BEIJING – After he survived the steep half-mile walk that could have taken the place of an NBA conditioning session, after he endured a gauntlet of vendors shouting from both sides of the incline and stepping in front of shoppers to take a charge if it meant selling the kitsch, and after the uneasy gondola ride another 1,900 feet into the grey sky, Jerry West stood on the Great Wall.
He stared out over the valley lush with green and fall accents of red and gold. He smiled.
The Sunday visit with the Warriors, in his role as a minority owner with a voice in basketball operations while making appearances around the Bay Area, was an escape. A vacation, one of his former players, A.C. Green, called it.
A vacation from being Jerry West.
Fans scream for the attention of current players, not the man who became the logo for the entire NBA. Security forces dressed in black army boots, black pants and black shirts with white lettering and with black ear pieces are everywhere in cushioning the rosters of the Warriors and Lakers, the teams that play here Tuesday and in Shanghai on Friday as part of the league’s Global Games. While all this is happening, one of the greatest players in history is mostly unrecognized.
“You know what?” he said, standing on the Wall. “It’s really fun. It is. It’s nice.”
In an hour of walking among hundreds of Chinese residents with wife Karen as the Warriors toured the Mutianyu section of the historic structure, and mostly roaming away from the security detail, West is stopped three times. Two of the times are by American fans. One of those times, by a couple from Los Angeles.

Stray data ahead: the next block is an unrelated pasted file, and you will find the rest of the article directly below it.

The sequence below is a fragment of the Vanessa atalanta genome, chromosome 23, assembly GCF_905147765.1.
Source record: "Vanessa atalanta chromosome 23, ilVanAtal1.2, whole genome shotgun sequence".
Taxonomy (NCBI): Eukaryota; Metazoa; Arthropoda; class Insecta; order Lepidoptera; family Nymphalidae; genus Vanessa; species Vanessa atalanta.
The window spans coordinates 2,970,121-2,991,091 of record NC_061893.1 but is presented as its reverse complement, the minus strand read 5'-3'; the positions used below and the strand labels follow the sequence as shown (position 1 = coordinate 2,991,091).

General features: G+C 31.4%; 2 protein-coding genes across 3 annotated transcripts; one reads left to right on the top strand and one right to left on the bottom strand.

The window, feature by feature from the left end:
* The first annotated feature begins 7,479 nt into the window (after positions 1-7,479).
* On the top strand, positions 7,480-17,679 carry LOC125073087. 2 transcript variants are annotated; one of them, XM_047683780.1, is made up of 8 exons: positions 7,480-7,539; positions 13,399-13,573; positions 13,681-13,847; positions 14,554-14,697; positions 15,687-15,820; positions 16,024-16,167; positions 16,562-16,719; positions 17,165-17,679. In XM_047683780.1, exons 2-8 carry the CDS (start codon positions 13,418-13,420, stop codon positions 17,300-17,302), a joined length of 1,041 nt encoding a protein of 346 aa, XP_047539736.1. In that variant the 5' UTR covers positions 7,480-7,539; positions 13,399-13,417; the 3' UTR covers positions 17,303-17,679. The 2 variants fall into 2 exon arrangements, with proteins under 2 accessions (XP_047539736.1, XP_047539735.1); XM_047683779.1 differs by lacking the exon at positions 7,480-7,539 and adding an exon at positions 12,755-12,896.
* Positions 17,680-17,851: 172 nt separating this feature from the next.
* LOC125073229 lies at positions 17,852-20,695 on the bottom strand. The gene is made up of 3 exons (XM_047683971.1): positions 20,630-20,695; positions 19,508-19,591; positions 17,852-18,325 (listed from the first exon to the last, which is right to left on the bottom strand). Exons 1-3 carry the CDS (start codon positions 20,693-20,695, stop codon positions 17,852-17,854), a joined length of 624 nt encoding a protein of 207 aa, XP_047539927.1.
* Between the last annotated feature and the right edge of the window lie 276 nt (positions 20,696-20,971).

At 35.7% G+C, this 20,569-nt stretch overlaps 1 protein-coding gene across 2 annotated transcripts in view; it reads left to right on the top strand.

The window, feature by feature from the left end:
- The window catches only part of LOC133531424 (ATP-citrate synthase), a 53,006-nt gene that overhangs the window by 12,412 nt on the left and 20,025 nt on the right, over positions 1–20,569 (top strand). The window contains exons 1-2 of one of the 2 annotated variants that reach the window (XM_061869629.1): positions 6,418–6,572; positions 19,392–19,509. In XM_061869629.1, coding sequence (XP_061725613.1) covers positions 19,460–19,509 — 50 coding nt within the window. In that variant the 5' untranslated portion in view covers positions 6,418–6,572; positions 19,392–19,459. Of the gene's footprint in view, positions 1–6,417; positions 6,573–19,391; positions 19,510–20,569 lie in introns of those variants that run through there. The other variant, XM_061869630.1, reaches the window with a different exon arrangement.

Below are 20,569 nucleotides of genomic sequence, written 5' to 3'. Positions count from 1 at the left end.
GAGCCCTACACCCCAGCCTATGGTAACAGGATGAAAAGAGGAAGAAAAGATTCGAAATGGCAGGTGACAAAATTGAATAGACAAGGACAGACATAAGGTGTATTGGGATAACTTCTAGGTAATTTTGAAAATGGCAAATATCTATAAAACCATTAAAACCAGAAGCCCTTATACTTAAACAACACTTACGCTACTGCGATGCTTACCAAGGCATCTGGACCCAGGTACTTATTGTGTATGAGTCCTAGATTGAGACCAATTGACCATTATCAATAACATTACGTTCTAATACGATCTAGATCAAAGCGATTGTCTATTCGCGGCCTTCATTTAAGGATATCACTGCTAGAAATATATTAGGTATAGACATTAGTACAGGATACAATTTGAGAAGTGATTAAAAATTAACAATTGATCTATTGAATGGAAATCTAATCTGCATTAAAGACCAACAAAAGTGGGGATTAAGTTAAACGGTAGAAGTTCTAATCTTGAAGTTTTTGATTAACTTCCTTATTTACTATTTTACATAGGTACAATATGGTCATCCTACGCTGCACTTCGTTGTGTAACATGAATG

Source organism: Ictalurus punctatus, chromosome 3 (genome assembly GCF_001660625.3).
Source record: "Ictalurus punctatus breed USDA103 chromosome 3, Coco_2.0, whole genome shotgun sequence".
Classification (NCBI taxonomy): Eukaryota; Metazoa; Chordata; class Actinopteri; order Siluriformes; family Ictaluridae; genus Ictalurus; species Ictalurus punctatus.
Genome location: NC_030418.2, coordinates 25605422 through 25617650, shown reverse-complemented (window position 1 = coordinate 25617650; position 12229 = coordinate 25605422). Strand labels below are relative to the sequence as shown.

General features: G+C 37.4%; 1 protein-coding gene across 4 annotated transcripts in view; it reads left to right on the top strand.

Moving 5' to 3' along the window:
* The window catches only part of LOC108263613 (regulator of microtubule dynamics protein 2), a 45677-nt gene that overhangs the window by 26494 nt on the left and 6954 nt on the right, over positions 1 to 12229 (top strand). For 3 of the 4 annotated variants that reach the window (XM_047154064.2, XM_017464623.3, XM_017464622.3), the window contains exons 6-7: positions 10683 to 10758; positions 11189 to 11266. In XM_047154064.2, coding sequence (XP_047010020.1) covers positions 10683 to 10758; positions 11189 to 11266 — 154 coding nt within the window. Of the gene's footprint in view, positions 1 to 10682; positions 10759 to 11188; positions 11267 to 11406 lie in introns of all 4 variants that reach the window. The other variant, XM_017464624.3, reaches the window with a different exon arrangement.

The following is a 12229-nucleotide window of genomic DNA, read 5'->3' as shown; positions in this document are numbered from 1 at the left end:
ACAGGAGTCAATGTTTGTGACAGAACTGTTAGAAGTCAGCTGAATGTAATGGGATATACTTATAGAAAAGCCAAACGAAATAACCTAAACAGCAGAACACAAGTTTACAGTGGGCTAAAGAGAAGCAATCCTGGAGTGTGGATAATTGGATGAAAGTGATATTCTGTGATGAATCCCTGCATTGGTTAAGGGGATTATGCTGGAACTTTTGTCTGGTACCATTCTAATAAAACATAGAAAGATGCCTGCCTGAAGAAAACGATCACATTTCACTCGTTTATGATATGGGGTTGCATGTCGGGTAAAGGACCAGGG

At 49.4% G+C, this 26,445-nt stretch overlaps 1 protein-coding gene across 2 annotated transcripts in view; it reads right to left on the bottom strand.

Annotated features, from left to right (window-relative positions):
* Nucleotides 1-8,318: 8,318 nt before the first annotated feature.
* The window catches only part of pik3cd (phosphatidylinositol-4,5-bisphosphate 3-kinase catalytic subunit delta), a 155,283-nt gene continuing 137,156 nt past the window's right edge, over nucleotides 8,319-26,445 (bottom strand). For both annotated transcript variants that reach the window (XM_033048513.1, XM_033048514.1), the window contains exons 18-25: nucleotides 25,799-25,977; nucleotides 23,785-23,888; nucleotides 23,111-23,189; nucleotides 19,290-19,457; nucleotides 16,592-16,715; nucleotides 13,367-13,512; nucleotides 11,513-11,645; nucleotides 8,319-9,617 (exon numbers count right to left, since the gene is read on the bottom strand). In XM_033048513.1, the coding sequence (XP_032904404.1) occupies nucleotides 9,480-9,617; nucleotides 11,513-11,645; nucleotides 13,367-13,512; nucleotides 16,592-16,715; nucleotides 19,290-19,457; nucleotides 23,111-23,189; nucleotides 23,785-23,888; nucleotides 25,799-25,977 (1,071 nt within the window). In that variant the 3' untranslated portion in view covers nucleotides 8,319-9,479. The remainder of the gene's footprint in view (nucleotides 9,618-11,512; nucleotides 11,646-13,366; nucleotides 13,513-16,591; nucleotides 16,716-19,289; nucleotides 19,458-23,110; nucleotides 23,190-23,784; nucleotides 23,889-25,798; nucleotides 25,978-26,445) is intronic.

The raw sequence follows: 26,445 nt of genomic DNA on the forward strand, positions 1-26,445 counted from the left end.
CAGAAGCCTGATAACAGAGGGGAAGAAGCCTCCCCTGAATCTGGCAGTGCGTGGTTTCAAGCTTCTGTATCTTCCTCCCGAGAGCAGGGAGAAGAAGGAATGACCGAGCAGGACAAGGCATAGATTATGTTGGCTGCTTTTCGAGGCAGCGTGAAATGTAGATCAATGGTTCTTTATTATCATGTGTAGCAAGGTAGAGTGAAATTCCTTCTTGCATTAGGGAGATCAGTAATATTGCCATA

“I was there when you made your 55 footer, by the way,” the man from Los Angeles tells West while walking away, referring to the famous buzzer-beater against the Knicks in the 1970 Finals.
West smiles in acknowledgement but also knows the truth: If everyone who said the same thing actually was there, capacity inside the Forum would have been 100,000.
Only near the end of the tour is West approached by an Asian, a man appearing to be in his early-20s. West smiles, shakes his hand and signs an autograph.
“I think coming to a foreign country and seeing people who are enthusiastic about it (the NBA) but not crazy-crazy, it refreshes him,” said Green, the former West first-round pick who is here as an ambassador for the league. “…. This is a vacation for him. He can really enjoy being here with Karen and just take in the culture and embrace that without a super-demanding schedule or interacting with demanding people.”
West is in good spirits as he takes the gondola ride back down the mountain, followed by the return trip through the rowdy venders to get to the bus for the two-hour drive through traffic to the team hotel. The history buff, in China for the first time, got to see the famous Wall. And he got to see it as a normal tourist.
He got his vacation.